Art/ Collection/ Art Object

漢 青銅鹿形席鎮
Mat Weight in the Shape of a Doe

Han dynasty (206 B.C.–A.D. 220)
1st century B.C.–1st century A.D.
H. 2 7/8 in. (7.3 cm); W. 2 3/8 in. (6 cm); D. 4 5/8 in. (11.7 cm)
Credit Line:
Gift of Mrs. John Marriott, Mrs. John Barry Ryan, Gilbert W. Kahn, Roger Wolfe Kahn (children of Addie W. Kahn), 1949
Accession Number:
On view at The Met Fifth Avenue in Gallery 207
A low bed, small table, and screen were often the only furnishings in a Han-dynasty room. The floors were generally covered with mats kept in place with weights in the shape of single animals, fighting beasts, or entertainers. Comparable deer-shaped weights excavated in north China are inlaid with marine shells, suggesting that the back of this was once similarly filled.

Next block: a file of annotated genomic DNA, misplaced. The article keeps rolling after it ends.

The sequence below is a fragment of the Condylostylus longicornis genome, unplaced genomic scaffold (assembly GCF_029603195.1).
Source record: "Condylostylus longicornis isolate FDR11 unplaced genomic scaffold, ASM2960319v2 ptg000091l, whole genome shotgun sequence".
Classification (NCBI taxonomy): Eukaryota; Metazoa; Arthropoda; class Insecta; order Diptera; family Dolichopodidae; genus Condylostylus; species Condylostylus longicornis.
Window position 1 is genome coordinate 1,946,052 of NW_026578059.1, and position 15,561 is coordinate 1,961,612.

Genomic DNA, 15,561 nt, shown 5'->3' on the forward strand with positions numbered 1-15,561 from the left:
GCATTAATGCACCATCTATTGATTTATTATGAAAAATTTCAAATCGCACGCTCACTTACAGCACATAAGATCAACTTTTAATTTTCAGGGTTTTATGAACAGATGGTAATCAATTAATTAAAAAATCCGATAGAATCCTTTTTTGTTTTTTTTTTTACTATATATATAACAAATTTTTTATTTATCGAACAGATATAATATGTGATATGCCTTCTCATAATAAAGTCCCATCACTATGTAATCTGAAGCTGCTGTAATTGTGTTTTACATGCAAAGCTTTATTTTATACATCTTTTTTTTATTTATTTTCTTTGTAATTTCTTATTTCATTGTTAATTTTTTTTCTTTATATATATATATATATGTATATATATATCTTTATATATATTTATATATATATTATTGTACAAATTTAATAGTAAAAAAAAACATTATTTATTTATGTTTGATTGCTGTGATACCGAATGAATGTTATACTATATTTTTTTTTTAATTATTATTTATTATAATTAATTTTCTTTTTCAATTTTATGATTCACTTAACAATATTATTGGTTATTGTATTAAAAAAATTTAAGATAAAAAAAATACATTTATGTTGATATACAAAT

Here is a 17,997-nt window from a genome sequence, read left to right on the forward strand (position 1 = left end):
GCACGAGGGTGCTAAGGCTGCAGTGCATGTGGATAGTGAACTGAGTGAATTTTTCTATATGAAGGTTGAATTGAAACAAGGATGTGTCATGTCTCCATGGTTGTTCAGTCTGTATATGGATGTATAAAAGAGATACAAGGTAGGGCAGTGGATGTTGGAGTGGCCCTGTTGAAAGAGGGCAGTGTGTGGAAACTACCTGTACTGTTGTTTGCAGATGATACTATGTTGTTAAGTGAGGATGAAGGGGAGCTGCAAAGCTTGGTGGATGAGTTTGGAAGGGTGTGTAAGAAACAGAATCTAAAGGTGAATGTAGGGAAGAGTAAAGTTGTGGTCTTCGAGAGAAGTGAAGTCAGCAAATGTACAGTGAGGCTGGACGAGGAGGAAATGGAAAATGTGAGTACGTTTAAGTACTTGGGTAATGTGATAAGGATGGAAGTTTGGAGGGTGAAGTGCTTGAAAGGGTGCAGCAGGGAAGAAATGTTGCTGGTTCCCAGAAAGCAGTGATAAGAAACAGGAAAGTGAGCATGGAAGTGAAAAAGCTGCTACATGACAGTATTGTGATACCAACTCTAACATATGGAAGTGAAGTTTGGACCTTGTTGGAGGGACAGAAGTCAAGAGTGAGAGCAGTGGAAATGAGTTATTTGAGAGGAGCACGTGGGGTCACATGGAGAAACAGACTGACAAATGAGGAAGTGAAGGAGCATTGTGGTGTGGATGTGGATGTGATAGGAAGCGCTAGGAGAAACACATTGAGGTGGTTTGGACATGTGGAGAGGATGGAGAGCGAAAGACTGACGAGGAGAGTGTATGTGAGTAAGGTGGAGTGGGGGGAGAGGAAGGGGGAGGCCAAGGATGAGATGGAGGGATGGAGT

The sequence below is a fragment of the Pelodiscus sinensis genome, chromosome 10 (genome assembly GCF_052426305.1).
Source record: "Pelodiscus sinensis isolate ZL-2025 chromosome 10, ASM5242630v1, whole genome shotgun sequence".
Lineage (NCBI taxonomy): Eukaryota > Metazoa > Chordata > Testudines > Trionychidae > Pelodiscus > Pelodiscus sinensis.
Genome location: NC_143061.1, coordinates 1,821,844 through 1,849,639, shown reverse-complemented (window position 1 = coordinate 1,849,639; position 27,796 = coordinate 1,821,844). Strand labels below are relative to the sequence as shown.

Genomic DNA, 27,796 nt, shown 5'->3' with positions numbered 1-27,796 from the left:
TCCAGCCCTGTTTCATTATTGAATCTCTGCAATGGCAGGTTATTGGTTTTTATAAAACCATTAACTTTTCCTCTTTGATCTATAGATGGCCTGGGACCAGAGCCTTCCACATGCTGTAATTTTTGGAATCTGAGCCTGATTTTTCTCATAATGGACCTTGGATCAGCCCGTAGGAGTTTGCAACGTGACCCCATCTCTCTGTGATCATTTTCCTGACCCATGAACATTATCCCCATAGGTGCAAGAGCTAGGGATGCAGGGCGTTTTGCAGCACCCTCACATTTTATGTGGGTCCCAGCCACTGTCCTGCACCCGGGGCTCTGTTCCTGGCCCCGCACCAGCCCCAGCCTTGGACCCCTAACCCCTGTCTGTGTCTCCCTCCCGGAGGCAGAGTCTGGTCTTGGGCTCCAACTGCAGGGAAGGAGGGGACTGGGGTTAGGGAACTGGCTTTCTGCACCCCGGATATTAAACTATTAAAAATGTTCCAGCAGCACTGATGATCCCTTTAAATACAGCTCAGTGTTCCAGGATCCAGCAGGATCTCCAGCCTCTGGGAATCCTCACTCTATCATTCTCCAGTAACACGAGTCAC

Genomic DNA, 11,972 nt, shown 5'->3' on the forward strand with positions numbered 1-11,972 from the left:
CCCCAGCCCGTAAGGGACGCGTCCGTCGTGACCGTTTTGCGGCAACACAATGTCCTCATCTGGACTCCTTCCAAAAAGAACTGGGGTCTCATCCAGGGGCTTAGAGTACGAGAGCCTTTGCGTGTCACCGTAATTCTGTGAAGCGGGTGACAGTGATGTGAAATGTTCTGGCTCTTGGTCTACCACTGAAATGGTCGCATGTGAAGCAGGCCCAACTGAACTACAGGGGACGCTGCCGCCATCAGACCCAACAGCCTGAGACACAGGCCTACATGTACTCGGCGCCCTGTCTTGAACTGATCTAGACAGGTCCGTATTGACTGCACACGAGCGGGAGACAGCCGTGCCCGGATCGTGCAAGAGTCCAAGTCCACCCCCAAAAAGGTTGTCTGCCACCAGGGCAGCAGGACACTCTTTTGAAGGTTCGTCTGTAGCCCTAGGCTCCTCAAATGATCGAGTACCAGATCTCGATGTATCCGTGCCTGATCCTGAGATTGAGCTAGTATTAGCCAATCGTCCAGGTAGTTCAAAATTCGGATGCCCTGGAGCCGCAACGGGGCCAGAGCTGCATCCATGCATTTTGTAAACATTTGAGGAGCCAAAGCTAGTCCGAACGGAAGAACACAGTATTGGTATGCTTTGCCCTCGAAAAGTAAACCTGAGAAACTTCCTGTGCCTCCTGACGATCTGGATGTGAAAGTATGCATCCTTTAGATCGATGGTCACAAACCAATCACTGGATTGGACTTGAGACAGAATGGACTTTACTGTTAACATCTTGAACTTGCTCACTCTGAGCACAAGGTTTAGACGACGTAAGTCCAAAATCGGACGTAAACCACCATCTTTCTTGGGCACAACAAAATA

Mrs. John Marriot, Mrs. John Barry Ryan, Gilbert W. Kahn, and Roger Wolfe Kahn , 1949; donated to MMA
New York. China Institute in America. "Art of the Han," March 14, 1979–May 27, 1979.

New York. The Metropolitan Museum of Art. "Arts of Ancient China," 2005.

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